This article explains how you can connect to a PC over the internet using a VPN. I use this for work to allow me to connect to my work PC when I am away from the office, and it requires me to connect to our office VPN first. I won’t go into connecting to a VPN in this article, but may do up a VPN guide in the near future.

Once you are connected to your VPN, you will need to set up a way to connect to your machine. You have two options:
1) Remote Desktop – while this works just fine, I prefer the other option as I often only hibernate my machine, and if I log in via Remote Desktop, I’ll lose my current session.
2) VNC – this will connect to your current session, and whether you are logged in to your machine or not.

For both of these options, you need to know the local IP address of your machine. You should already have this information.

Remote Desktop Configuration

From the Start Menu, type “remote access” into the “Search programs and files” box.
Configure Remote Access

Under the Remote Desktop section, select the option to “Allow connections from computers running any version of Remote Desktop (less secure)”.

If your machine is set up to Hibernate, you will get a pop-up to notify you that you cannot connect if the machine is hibernated. This is not quite true, and I will explain that a little later.
Enable Remote Connections

Close the alert if you got one, and then click OK.

That’s all you need to do for Remote Desktop. Now, from outside of the local network, you can connect to your PC using a Remote Desktop connection using your local IP address.
Connect to machine via Remote Desktop

VNC Configuration

I prefer to connect via VNC, simply because it will connect to your machine in it’s current state. So if you are logged in with several programs running, you will see these programs exactly how you left them.

The best program I have used for a VNC connection is Tight-VNC. Download the “Self-installing package for Windows”.

The installation is fairly self-explanatory, and most options can be left at their default settings. See screenshots below if you are unsure.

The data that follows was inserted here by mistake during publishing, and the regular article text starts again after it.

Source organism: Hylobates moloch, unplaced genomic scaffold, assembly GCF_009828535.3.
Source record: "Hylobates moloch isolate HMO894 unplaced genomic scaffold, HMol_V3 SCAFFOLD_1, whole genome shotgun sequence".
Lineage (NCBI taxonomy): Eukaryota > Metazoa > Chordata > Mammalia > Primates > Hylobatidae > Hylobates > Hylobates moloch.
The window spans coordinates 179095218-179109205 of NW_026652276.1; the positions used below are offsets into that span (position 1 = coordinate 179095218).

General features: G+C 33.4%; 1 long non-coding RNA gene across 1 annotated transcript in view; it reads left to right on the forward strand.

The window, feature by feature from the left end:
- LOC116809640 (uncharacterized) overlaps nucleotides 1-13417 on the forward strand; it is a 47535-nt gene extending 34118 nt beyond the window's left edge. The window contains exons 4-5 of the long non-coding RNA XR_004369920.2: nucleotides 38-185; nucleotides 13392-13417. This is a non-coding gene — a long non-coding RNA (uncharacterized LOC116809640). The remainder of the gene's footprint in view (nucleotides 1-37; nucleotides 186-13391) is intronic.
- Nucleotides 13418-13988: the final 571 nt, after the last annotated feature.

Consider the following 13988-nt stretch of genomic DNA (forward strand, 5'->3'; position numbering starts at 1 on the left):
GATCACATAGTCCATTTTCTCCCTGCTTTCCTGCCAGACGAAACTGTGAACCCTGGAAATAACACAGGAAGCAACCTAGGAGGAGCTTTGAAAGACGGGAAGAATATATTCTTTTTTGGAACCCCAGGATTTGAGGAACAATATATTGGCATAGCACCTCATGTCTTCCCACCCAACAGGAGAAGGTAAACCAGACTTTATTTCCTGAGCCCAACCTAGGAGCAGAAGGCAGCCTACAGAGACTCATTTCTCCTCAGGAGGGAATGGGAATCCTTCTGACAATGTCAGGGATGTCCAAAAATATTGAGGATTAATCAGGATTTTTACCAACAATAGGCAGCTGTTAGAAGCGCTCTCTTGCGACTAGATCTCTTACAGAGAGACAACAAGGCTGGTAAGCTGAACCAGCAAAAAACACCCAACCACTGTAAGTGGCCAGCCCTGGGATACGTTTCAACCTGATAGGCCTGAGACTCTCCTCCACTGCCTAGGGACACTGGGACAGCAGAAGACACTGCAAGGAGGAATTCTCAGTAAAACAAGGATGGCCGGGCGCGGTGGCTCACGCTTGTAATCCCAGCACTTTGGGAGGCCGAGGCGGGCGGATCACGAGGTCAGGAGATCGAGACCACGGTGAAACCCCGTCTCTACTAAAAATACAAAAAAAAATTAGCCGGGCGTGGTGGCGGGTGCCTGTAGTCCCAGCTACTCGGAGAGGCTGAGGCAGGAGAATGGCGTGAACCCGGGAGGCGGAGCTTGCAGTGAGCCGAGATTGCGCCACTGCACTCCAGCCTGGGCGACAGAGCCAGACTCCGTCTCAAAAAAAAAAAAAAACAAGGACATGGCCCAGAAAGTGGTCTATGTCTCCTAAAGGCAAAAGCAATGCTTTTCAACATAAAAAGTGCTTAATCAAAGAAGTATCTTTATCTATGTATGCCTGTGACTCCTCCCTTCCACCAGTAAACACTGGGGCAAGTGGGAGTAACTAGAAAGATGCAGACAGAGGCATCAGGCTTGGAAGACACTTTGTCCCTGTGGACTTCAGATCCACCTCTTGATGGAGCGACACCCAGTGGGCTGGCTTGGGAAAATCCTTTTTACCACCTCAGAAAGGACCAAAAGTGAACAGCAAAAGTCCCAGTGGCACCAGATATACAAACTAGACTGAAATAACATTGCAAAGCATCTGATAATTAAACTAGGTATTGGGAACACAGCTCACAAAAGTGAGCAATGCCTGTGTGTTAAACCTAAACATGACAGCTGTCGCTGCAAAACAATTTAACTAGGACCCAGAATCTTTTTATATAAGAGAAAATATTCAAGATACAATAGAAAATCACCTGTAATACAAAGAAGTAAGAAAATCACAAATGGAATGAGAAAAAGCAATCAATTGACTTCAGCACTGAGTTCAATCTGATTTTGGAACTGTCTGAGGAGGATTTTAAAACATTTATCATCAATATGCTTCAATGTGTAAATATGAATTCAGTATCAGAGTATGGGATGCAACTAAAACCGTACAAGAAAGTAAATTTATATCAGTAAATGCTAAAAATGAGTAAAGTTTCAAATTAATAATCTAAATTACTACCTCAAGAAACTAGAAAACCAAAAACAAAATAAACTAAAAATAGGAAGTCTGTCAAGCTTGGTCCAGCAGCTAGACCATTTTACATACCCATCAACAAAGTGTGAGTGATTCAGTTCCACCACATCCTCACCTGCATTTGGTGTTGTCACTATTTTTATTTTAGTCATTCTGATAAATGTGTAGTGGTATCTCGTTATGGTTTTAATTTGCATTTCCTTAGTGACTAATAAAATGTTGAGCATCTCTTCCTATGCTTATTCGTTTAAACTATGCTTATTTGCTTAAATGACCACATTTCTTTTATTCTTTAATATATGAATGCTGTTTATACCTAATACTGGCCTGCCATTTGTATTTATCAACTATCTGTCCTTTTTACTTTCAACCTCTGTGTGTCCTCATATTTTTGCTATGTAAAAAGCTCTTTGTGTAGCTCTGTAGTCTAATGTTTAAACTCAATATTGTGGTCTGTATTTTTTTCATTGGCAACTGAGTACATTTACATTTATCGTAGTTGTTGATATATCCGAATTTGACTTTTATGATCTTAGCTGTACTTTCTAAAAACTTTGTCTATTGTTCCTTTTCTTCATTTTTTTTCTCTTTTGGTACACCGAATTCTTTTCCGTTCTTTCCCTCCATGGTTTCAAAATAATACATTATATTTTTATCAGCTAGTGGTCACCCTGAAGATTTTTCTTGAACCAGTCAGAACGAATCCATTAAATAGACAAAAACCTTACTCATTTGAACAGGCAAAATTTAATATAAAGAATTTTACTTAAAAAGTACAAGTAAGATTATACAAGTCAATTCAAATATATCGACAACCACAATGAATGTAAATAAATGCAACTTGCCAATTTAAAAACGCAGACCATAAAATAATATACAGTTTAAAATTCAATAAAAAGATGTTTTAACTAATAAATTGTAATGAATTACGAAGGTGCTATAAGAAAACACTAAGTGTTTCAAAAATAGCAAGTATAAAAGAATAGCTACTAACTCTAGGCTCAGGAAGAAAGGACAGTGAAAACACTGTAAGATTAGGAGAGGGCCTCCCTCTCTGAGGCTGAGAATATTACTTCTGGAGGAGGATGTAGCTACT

Install both the Server and Viewer options. You will also need this on the machine you are using to connect to your remote PC.
Tight VNC Install

On the “Select Additional Tasks” window, select the option to “Set passwords before finishing the installation”. This saves you forgetting to do it later.
Tight VNC Install Options

Set your passwords. The first one is for when you attempt to connect to your machine, it will ask you to authenticate. The second one is to access the control interface for VNC on the machine. The second password is optional, but probably a good idea.
Tight VNC Install Options

Click install, and that’s it.

To connect using VNC, as for Remote Desktop, connect to the VPN, make sure the VNC program is installed then you can use the TightVNC Viewer to connect to your machine using it’s local IP address.
Connect to machine using Tight VNC

This is where it will ask for your password to connect to the VNC Server (the service you just installed).
Tight VNC Authentication

You will then see your login screen as if you were sitting in front of the machine. To send commands such as Ctrl-Alt-Del, there are some buttons at the top of the VNC Viewer window to send these commands to the remote machine.
Tight VNC Special Commands

Remote Turning on your PC

If your PC is switched off or hibernating, you need to power it up before you can connect to it. For this you will need to know the PCs MAC address to send it a Wake-On-Lan Packet (sometimes referred to as a Magic Packet) to wake up the machine.

You will need to download a tool to send the Magic Packet, and the easiest one I found is here. Download MC-WOL.EXE and save it somewhere on your machine (C:\ is an easy place to start). Open a command prompt at the location you saved MC-WOL.EXE, and run it giving the MAC address and IP address of your machine. Please note, you need to be connected to the VPN first before attempting this, else the command won’t get through. You need to pass the IP address so that you send the packet through the VPN.
e.g. MC-WOL MAC-address /a IP-address

I find the best way to check if the machine is awake is to ping the IP address. So once you’ve sent your WOL packet, enter ping IP-address /t (the /t will continue to send ping requests until you hit Ctrl-C). Once you start seeing replies, you can log in using your preferred option (from above).

Enjoy! As always, if you have any questions, please don’t hesitate to ask.